Love Me Tonight

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Open Road Media, Oct 23, 2012 - Fiction - 378 pages
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Alone after the war, a Confederate widow takes in a destitute Union captain
As she breaks her back to plow her barren fields, Karen Courtney cannot help but glance at the road towards Mobile, hoping to see her beloved husband riding home. He has been gone for four years, and though she knows he must be dead, her broken heart refuses to give up hope. Finally, a man arrives, but not the sort for which she was looking. He is not Southern; he is not a gentleman. But Kurt Northway may prove to be just the man for whom she was waiting. A Yankee captain whose Southern wife died during the war, he has come to Alabama to retrieve his son. Friendless, broke, and far from the Mason-Dixon Line, he begs Karen for work for the sake of the boy, and she takes pity on the child. At Karen’s shattered farm, love will take root—if her Confederate heart is not too proud to let it flourish.
 

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Contents

Chapter
Chapter Three
Chapter Four
Chapter Five
Chapter
Chapter Seven
Chapter Eight
Chapter
Chapter Twelve
Chapter Thirteen
Chapter Seventeen
Chapter Twentyone
Chapter Twentythree
Chapter Twentyfive
Chapter Twentyseven
Chapter Twentyeight

Chapter Eleven

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About the author (2012)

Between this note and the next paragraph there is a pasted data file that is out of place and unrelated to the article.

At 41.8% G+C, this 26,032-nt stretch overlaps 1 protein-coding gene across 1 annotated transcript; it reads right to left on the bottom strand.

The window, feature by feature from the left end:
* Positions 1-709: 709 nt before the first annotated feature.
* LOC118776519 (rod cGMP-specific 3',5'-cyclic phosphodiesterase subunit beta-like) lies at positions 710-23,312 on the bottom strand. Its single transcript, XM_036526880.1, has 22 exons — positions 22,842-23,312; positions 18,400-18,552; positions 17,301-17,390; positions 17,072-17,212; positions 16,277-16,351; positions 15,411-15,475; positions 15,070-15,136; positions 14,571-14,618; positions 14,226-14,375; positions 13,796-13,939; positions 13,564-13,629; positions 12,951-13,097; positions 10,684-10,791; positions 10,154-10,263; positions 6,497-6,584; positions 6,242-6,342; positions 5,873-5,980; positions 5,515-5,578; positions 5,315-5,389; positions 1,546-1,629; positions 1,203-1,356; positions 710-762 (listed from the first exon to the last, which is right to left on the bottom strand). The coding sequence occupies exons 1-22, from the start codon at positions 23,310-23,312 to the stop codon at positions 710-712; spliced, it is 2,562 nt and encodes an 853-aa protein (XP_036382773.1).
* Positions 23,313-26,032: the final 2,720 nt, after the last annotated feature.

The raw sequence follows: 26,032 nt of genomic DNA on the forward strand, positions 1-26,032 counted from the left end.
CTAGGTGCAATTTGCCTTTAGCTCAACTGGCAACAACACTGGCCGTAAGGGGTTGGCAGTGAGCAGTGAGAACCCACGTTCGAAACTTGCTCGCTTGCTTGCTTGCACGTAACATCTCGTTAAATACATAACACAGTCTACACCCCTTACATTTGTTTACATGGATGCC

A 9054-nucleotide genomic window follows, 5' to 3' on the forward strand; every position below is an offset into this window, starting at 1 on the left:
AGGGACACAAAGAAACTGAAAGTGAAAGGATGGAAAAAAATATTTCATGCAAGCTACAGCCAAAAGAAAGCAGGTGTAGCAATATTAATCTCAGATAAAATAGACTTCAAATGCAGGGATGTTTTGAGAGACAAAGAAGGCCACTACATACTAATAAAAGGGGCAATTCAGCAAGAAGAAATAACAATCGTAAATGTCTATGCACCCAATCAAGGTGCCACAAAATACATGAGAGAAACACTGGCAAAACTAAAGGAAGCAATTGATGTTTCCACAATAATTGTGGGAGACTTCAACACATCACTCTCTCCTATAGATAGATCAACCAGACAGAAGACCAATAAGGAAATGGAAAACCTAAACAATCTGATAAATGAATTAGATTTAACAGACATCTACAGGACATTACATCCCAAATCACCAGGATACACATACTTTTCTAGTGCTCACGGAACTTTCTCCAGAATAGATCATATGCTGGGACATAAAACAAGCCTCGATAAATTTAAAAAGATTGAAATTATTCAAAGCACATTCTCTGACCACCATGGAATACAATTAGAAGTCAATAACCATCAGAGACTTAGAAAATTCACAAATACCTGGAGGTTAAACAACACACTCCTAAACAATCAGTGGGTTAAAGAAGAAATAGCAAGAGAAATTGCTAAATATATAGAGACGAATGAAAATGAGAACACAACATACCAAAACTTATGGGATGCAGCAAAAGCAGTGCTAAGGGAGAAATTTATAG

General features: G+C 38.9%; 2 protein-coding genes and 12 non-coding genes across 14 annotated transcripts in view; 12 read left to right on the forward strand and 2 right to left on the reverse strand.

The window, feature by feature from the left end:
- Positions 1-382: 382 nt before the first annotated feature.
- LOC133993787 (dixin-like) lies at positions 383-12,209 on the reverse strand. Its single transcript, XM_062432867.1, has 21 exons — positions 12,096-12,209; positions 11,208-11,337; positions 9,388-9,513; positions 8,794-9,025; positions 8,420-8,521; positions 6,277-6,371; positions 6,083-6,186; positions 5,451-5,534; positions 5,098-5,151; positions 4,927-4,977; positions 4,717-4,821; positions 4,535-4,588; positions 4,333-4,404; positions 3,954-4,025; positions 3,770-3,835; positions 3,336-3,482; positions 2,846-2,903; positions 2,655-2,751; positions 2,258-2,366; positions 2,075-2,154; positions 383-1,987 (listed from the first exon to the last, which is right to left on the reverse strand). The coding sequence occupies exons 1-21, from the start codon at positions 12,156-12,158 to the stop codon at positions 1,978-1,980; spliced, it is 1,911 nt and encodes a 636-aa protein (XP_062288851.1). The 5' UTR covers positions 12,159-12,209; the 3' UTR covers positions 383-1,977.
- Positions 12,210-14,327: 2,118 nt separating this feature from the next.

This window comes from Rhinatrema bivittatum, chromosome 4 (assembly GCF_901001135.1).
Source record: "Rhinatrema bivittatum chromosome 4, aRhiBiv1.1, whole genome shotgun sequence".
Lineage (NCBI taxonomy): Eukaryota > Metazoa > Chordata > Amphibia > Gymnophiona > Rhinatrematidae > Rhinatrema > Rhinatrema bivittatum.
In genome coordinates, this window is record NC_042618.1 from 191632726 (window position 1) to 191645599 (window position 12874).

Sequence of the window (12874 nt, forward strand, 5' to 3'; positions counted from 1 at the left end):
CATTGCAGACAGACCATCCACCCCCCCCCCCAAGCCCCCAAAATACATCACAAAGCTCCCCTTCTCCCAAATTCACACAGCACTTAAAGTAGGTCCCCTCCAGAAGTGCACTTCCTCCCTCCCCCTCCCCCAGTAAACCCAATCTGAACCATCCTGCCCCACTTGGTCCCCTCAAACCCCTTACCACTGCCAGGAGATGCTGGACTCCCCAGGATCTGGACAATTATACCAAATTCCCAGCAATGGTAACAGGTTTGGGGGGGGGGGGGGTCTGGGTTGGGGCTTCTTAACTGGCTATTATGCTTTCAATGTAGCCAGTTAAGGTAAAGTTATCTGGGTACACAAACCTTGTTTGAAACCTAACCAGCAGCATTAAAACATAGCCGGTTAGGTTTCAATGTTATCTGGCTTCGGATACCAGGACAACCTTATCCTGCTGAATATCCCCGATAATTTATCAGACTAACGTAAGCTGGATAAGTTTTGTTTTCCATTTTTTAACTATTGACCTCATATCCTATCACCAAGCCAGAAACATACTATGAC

Nan Ryan (1936–2017) was an award-winning historical romance author. She was born in Graham, Texas, to Glen Henderson, a rancher postmaster, and Roxy Bost. She began writing when she was inspired by a Newsweek article about women who traded corporate careers for the craft of romantic fiction. She immediately wrote a first draft that she refused to let see the light of day, and was off and running with the success of her second novel Kathleen’s Surrender (1983), a story about a Southern belle’s passionate affair with a mysterious gambler. Her husband, Joe Ryan, was a television executive, and his career took them all over the country, with each new town providing fodder for Ryan’s stories. A USA Today bestseller, she enjoyed critical success the Literary Guild called “incomparable.” When she wasn’t writing, she was an avid sports handicapper, and a supporter and contributor to the Shriners Hospitals for Children and Juvenile Diabetes since the 1980s. Ryan passed away peacefully in her sleep, surrounded by her proud and loving family.
 

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